I’d never given much thought to Robert E. Lee or Jefferson Davis, let alone P.G.T. Beauregard or the White League instigators of the Battle of Liberty Place, until recently. Maybe that comes with not being a native Southerner, or maybe it’s just that they didn’t seem at all relevant to modern life.

That changed when New Orleans Mayor Mitch Landrieu announced his desire to declare the four Confederate-themed monuments nuisances, to remove them from the streets because they don’t reflect the city’s values.

Opponents have countered that we should consider the subjects as human beings, as men of their time and nuanced historical figures — even, some argue, as men of honor. Lee, the Confederate general, voiced moral doubts about slavery, they say, although the record shows he continued to treat human beings as property. The plaque on the Jefferson Davis statue highlights the Confederate president’s constitutional scholarship and patriotism (presumably to the United States, not the breakaway nation he actually led).

So here’s what I’ve decided, after listening to the critics: I don’t care, not for these purposes, anyway. As Landrieu has said, it’s not about them, it’s about us.

Those statues aren’t there because of who these men were, but because of the historic cause they represented to those who erected them. They’re products not of the Confederate era, but of a time after, when the nostalgia for the old social and economic order built on the horrible stain of slavery was ascendant. All four were erected not immediately after the war but between 1884 and 1913 — a period following Reconstruction, when stirring progress made by African-Americans was being dismantled and Jim Crow firmly established.

Yes, it’s complicated, and there were many reasons people of the time supported the statues’ construction. Some of the reasons are understandable in context, perhaps none more so than a need for people to believe their relatives hadn’t fought and died for an unworthy cause.

But the fact is that cities are inherently dynamic, and are constantly reshaped by popular sentiment — or more accurately, the desires of those who have the ears of the powers-that-be. And just like their predecessors, today’s New Orleanians get to decide what their civic landscape should celebrate, and what it should tell the world.

We’re not talking about rewriting history, as some argue. There’s a huge difference between acknowledging something and honoring it.

Landrieu may be particularly focused on image-creation, on selling New Orleans as a progressive, modern place to the outside world as the city’s tricentennial approaches, but that doesn’t make him an outlier.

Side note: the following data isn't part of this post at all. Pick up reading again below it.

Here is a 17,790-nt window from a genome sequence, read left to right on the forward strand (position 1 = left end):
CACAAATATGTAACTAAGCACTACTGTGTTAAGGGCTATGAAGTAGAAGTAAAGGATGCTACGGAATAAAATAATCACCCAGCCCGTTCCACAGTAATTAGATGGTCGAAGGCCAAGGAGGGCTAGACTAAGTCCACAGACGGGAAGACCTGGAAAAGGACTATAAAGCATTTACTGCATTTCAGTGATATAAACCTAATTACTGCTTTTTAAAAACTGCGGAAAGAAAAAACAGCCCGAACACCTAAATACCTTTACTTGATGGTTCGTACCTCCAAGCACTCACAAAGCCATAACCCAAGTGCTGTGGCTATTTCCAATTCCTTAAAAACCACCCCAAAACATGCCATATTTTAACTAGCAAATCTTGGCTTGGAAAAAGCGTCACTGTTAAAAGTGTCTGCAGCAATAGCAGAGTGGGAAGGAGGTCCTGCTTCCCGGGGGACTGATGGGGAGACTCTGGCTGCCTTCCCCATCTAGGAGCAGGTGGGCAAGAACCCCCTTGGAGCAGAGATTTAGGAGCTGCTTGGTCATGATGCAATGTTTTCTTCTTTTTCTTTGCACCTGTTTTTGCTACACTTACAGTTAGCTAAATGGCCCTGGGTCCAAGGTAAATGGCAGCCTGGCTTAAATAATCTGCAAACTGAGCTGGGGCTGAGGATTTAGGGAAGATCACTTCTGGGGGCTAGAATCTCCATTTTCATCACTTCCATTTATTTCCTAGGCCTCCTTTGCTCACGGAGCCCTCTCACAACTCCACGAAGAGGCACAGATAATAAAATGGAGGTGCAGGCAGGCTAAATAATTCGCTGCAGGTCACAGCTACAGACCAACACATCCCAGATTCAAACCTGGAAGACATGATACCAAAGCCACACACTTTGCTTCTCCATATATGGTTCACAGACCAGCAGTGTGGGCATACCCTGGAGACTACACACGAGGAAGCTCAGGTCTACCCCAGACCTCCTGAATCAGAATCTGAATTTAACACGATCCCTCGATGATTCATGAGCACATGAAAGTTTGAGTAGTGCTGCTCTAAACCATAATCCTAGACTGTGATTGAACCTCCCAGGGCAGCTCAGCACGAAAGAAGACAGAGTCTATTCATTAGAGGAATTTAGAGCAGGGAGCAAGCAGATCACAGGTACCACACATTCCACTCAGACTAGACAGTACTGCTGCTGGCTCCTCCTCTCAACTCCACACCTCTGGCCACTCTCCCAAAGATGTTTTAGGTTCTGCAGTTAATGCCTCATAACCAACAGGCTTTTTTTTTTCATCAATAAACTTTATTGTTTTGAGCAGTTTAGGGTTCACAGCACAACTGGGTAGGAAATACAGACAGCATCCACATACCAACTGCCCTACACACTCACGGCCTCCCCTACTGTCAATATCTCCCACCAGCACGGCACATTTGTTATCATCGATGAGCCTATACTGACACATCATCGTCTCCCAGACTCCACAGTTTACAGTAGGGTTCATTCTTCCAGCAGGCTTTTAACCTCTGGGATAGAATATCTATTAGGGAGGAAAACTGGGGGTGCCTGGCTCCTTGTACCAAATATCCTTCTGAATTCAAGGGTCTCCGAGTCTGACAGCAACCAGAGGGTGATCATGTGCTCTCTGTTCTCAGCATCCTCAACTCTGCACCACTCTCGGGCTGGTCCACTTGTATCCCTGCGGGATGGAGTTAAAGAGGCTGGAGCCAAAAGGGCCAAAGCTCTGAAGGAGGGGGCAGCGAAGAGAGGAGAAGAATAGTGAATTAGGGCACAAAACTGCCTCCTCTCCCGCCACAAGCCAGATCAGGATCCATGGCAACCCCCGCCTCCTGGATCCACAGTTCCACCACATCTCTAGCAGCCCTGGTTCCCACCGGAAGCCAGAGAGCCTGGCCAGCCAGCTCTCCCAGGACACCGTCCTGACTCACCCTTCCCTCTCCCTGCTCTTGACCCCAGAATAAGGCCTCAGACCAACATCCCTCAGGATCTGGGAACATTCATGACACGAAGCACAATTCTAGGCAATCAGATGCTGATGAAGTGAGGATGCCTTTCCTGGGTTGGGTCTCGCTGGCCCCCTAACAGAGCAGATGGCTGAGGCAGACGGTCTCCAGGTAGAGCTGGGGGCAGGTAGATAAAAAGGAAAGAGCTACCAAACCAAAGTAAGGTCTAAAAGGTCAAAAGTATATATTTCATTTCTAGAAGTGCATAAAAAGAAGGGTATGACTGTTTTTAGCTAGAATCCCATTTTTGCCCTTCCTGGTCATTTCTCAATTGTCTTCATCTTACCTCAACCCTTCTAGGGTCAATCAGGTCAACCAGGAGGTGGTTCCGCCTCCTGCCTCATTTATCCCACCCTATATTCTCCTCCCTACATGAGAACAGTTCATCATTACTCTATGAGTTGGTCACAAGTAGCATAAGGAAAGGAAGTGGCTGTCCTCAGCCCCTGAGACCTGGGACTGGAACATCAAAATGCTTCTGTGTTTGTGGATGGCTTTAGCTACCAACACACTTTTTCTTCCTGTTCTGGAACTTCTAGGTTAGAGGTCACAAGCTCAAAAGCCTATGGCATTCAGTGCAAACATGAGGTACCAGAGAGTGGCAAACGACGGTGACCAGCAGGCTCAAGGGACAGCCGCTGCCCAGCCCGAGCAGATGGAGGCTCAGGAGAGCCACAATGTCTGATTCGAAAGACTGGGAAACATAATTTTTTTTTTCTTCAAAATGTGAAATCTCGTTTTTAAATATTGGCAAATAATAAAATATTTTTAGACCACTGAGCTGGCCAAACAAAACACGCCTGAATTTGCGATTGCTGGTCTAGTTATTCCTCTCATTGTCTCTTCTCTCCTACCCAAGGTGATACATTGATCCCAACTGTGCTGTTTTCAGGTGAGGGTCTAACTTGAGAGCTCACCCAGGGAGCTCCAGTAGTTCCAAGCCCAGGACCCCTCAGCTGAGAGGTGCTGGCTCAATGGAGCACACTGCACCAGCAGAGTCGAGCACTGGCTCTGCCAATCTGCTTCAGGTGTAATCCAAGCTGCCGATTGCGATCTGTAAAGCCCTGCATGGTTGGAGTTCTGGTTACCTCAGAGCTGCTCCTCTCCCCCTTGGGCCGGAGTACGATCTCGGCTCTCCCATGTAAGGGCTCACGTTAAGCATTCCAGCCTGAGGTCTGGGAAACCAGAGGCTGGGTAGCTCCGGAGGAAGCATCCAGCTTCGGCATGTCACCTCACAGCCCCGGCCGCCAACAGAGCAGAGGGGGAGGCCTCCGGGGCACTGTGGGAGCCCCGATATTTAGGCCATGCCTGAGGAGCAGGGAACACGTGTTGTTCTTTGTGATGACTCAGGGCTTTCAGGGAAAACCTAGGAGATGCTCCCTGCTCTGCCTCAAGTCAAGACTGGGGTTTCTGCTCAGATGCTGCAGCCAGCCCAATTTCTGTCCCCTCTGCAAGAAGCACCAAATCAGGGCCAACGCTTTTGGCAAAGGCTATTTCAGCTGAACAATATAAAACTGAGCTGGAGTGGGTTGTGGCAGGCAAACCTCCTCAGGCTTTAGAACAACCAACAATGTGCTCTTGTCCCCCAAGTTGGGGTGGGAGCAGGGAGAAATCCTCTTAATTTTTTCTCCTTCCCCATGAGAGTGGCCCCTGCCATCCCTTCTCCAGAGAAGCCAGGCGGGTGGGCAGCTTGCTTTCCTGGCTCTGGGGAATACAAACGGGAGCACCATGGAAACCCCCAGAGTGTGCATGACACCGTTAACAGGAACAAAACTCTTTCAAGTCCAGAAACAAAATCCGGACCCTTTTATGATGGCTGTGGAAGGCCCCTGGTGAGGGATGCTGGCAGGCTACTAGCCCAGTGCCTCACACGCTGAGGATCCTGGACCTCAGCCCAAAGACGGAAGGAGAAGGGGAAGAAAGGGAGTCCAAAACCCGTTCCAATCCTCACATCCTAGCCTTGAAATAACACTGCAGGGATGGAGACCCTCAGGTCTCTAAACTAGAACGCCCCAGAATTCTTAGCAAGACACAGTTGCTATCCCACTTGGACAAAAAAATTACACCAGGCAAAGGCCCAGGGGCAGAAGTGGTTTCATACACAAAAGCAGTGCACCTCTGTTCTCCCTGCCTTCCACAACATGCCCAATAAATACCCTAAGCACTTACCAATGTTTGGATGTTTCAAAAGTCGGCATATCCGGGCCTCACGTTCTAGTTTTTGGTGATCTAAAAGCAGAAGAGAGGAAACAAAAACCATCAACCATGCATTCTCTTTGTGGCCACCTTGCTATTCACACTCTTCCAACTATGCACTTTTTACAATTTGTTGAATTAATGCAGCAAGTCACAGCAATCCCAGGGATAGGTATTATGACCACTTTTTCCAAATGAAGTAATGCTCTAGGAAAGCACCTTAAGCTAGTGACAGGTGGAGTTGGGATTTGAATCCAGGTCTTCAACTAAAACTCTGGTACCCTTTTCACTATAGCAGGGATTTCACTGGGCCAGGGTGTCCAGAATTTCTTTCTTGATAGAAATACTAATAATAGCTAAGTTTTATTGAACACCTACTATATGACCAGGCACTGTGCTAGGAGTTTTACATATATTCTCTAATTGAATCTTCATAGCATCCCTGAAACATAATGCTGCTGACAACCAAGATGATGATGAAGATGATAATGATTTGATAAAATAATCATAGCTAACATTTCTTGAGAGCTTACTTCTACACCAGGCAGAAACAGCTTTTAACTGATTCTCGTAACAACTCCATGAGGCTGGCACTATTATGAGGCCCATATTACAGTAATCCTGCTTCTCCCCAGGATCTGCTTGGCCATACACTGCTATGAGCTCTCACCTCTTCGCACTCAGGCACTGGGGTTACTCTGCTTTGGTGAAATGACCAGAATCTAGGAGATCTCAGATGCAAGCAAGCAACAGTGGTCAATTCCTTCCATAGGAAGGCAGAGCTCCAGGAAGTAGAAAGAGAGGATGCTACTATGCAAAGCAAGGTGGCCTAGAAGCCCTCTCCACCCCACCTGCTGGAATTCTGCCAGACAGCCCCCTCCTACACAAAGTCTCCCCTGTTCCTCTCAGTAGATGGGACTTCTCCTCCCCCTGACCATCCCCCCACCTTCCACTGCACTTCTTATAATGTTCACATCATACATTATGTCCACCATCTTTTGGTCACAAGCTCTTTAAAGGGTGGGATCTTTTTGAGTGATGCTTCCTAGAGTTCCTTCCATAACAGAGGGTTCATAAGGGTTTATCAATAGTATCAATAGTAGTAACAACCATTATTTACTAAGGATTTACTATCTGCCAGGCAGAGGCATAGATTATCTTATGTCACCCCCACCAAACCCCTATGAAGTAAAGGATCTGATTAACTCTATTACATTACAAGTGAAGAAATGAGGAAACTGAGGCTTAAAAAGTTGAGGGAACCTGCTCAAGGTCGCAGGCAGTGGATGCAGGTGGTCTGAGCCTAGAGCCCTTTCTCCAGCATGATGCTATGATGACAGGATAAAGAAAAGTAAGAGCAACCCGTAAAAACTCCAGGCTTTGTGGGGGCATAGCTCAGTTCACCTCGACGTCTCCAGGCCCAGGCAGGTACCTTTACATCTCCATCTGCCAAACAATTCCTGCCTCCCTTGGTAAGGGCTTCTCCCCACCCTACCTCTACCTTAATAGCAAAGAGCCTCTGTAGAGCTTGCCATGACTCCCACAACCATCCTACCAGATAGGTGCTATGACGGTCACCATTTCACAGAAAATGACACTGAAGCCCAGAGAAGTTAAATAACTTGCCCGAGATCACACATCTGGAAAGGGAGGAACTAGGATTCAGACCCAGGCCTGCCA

Consider this paradox, described by University of New Orleans historian Molly Mitchell at a recent Louisiana Endowment for the Humanities symposium.

“These were tourist sites, and the city treated them as such and promoted them as such,” she said. “That’s another sort of irony that we’re now thinking about, worrying about what tourists are going to think.” (A full transcript is posted at http://bit.ly/1L0a4zQ and worth a read.) Mitchell also linked the prominence of the sites to the political support of the city leaders.

As for the public spaces themselves, two should be easy to alter, and two more challenging.

The Liberty Place monument, relegated from Canal Street to an obscure spot near one of the French Quarter’s sprawling surface parking lots during a previous bout of civic conscience, is laughable, its obelisk dwarfed by nearby power poles. The circa-1934 plaque that once overtly honored “white supremacy” and described the U.S.-backed government as “usurpers” was replaced in 1974 by one that reads like an apology for its very existence. It purports to honor “those Americans on both sides of the conflict,” and vaguely warns that this “conflict of the past … should teach us lessons for the future.”

Davis’ statue, meanwhile, oversees a prominent but busy corner, and is far less of a focal point than the businesses that stand on the intersection’s four corners. The statue was designed to look heroic, but he appears to be gesturing towards a nearby RTA bus stop.

If they disappeared tomorrow, I doubt anyone would bat an eye. Lee and Beauregard are more difficult cases, as they hold down prominent spots in two of the city’s major traffic circles. Both spaces call out for pieces that make a statement. Because that’s what major monuments do, whether or not those of us who see them every day pay attention.

Until now, the one time I really did take notice was when I moved to Louisiana in the mid-1990s and first saw the statues and streets named after Confederate heroes. My new home was charming and quirky, I thought, but it’s also a place that sees no problem celebrating something inherently ugly, particularly to the city’s African-American majority.

That’s what the presence of these monuments says to the world. And Landrieu’s right. It’s time to change the conversation.

Stephanie Grace can be contacted at sgrace@theadvocate.com.

Read her blog at http://blogs.theadvocate.com/gracenotes. Follow her on Twitter @stephgracenola.